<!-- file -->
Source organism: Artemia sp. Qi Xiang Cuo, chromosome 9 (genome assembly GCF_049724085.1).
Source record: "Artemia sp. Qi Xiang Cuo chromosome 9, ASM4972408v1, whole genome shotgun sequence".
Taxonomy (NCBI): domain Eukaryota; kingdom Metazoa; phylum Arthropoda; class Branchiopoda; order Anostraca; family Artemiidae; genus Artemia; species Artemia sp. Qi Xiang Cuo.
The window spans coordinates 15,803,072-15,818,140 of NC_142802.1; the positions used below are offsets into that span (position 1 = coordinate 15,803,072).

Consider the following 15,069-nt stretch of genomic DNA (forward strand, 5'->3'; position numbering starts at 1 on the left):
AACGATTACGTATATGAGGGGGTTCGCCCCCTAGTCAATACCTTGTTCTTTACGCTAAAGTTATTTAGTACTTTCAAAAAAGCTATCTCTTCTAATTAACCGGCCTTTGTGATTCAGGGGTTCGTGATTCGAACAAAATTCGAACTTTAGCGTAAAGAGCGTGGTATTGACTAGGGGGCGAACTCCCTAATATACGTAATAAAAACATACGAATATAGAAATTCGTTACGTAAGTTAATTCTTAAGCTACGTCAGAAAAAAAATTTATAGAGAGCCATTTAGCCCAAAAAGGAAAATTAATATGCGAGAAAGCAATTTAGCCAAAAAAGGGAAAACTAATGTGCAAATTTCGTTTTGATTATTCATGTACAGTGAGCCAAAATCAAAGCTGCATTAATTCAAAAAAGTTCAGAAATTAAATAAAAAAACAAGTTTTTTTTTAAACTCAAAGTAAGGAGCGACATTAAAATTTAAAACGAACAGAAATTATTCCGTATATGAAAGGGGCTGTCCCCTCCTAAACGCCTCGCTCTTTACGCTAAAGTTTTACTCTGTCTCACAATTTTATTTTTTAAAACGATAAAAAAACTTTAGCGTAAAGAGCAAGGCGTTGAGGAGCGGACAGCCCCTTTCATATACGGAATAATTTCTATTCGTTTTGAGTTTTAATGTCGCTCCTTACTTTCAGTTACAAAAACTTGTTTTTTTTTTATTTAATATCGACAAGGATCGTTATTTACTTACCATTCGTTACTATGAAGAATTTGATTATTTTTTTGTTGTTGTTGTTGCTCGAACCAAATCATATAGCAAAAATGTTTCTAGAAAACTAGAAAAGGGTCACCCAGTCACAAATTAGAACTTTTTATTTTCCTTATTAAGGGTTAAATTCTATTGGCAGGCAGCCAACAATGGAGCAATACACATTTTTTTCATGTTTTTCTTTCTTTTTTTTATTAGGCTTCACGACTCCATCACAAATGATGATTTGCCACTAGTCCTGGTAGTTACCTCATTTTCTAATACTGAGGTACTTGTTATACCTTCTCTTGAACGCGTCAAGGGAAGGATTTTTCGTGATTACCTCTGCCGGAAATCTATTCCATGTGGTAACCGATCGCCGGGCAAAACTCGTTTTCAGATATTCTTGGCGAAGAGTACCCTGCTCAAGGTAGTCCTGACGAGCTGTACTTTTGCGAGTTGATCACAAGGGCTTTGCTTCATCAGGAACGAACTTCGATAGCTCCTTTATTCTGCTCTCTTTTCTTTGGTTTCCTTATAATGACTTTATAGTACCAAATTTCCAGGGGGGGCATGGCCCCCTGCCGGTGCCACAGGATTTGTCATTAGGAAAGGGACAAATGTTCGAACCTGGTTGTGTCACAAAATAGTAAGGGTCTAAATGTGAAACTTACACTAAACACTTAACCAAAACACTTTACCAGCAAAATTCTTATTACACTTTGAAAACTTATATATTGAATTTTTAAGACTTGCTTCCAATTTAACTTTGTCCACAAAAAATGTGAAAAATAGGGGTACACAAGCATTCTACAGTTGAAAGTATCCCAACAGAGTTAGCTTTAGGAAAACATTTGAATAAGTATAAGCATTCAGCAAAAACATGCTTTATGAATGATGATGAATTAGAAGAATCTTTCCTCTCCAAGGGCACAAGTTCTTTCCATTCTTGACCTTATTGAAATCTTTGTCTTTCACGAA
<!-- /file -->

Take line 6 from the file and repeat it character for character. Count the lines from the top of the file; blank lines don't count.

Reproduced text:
AACGATTACGTATATGAGGGGGTTCGCCCCCTAGTCAATACCTTGTTCTTTACGCTAAAGTTATTTAGTACTTTCAAAAAAGCTATCTCTTCTAATTAACCGGCCTTTGTGATTCAGGGGTTCGTGATTCGAACAAAATTCGAACTTTAGCGTAAAGAGCGTGGTATTGACTAGGGGGCGAACTCCCTAATATACGTAATAAAAACATACGAATATAGAAATTCGTTACGTAAGTTAATTCTTAAGCTACGTCAGAAAAAAAATTTATAGAGAGCCATTTAGCCCAAAAAGGAAAATTAATATGCGAGAAAGCAATTTAGCCAAAAAAGGGAAAACTAATGTGCAAATTTCGTTTTGATTATTCATGTACAGTGAGCCAAAATCAAAGCTGCATTAATTCAAAAAAGTTCAGAAATTAAATAAAAAAACAAGTTTTTTTTTAAACTCAAAGTAAGGAGCGACATTAAAATTTAAAACGAACAGAAATTATTCCGTATATGAAAGGGGCTGTCCCCTCCTAAACGCCTCGCTCTTTACGCTAAAGTTTTACTCTGTCTCACAATTTTATTTTTTAAAACGATAAAAAAACTTTAGCGTAAAGAGCAAGGCGTTGAGGAGCGGACAGCCCCTTTCATATACGGAATAATTTCTATTCGTTTTGAGTTTTAATGTCGCTCCTTACTTTCAGTTACAAAAACTTGTTTTTTTTTTATTTAATATCGACAAGGATCGTTATTTACTTACCATTCGTTACTATGAAGAATTTGATTATTTTTTTGTTGTTGTTGTTGCTCGAACCAAATCATATAGCAAAAATGTTTCTAGAAAACTAGAAAAGGGTCACCCAGTCACAAATTAGAACTTTTTATTTTCCTTATTAAGGGTTAAATTCTATTGGCAGGCAGCCAACAATGGAGCAATACACATTTTTTTCATGTTTTTCTTTCTTTTTTTTATTAGGCTTCACGACTCCATCACAAATGATGATTTGCCACTAGTCCTGGTAGTTACCTCATTTTCTAATACTGAGGTACTTGTTATACCTTCTCTTGAACGCGTCAAGGGAAGGATTTTTCGTGATTACCTCTGCCGGAAATCTATTCCATGTGGTAACCGATCGCCGGGCAAAACTCGTTTTCAGATATTCTTGGCGAAGAGTACCCTGCTCAAGGTAGTCCTGACGAGCTGTACTTTTGCGAGTTGATCACAAGGGCTTTGCTTCATCAGGAACGAACTTCGATAGCTCCTTTATTCTGCTCTCTTTTCTTTGGTTTCCTTATAATGACTTTATAGTACCAAATTTCCAGGGGGGGCATGGCCCCCTGCCGGTGCCACAGGATTTGTCATTAGGAAAGGGACAAATGTTCGAACCTGGTTGTGTCACAAAATAGTAAGGGTCTAAATGTGAAACTTACACTAAACACTTAACCAAAACACTTTACCAGCAAAATTCTTATTACACTTTGAAAACTTATATATTGAATTTTTAAGACTTGCTTCCAATTTAACTTTGTCCACAAAAAATGTGAAAAATAGGGGTACACAAGCATTCTACAGTTGAAAGTATCCCAACAGAGTTAGCTTTAGGAAAACATTTGAATAAGTATAAGCATTCAGCAAAAACATGCTTTATGAATGATGATGAATTAGAAGAATCTTTCCTCTCCAAGGGCACAAGTTCTTTCCATTCTTGACCTTATTGAAATCTTTGTCTTTCACGAA